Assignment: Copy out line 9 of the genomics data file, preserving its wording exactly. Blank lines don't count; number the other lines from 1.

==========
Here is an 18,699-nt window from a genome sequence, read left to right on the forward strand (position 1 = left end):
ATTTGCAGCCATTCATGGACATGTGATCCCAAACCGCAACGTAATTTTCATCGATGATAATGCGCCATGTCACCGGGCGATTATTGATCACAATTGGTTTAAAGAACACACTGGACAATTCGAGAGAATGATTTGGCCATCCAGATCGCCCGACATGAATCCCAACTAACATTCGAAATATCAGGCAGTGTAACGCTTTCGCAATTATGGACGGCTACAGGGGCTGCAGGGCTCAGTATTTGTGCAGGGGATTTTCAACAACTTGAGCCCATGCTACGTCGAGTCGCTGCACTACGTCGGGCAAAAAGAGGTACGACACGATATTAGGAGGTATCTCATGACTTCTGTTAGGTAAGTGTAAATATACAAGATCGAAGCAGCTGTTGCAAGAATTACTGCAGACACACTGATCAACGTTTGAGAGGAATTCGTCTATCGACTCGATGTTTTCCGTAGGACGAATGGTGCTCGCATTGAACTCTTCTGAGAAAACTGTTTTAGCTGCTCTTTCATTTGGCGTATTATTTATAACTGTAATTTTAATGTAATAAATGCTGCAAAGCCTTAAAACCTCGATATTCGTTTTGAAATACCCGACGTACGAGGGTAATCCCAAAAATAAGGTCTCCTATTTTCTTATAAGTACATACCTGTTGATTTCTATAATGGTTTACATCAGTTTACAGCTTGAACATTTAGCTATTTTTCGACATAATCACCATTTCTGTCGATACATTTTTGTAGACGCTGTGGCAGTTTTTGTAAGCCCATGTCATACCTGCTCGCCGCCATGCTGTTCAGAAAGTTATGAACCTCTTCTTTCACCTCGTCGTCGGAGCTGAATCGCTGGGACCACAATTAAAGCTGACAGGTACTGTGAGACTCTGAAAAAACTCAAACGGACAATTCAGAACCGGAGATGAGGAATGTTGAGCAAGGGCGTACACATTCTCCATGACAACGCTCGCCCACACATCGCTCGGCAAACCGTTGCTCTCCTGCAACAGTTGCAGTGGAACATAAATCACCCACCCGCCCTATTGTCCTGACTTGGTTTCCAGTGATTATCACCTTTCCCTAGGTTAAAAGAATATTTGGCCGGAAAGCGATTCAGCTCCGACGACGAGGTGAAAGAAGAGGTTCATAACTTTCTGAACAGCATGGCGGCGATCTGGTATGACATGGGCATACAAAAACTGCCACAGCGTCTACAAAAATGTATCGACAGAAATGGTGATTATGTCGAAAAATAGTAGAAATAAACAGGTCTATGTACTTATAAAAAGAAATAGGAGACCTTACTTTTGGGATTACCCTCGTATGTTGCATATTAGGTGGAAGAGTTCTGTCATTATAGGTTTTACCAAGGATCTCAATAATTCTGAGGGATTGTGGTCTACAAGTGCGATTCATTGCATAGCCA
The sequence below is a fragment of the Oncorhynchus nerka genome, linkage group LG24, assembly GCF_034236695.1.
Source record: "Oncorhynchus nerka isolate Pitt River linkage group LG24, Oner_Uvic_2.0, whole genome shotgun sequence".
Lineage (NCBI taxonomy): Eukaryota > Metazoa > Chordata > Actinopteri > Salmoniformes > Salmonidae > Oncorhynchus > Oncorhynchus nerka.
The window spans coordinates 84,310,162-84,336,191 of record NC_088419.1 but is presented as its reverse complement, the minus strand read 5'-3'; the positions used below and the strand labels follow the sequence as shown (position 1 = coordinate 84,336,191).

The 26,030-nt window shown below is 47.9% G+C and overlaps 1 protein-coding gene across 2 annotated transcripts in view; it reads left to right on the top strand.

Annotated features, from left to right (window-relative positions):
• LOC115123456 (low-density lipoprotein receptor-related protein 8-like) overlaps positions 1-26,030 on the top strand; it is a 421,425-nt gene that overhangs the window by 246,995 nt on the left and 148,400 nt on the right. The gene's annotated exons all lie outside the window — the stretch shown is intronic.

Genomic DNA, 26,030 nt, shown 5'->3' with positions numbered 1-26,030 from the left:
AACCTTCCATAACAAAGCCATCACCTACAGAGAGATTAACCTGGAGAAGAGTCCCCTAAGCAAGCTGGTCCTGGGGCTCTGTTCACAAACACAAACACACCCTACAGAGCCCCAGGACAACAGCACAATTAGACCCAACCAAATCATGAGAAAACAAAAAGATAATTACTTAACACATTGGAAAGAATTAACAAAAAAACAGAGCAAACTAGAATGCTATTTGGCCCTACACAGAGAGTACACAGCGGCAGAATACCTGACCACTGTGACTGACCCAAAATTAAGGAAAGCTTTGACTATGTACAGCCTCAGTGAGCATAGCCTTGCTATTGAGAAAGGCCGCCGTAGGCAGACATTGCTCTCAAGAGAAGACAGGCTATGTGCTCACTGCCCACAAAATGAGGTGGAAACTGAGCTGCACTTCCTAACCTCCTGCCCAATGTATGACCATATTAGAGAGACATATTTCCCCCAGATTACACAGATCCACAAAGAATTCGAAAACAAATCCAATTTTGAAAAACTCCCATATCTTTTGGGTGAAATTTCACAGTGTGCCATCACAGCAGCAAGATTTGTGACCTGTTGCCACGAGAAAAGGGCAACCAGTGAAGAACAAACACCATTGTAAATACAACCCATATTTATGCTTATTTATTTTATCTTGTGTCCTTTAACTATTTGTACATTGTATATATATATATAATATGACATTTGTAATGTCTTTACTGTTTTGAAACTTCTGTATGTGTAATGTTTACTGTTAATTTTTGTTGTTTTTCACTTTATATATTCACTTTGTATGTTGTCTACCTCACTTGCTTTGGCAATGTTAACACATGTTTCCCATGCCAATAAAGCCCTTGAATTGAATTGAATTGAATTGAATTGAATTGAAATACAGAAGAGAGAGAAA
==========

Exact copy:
• LOC115123456 (low-density lipoprotein receptor-related protein 8-like) overlaps positions 1-26,030 on the top strand; it is a 421,425-nt gene that overhangs the window by 246,995 nt on the left and 148,400 nt on the right. The gene's annotated exons all lie outside the window — the stretch shown is intronic.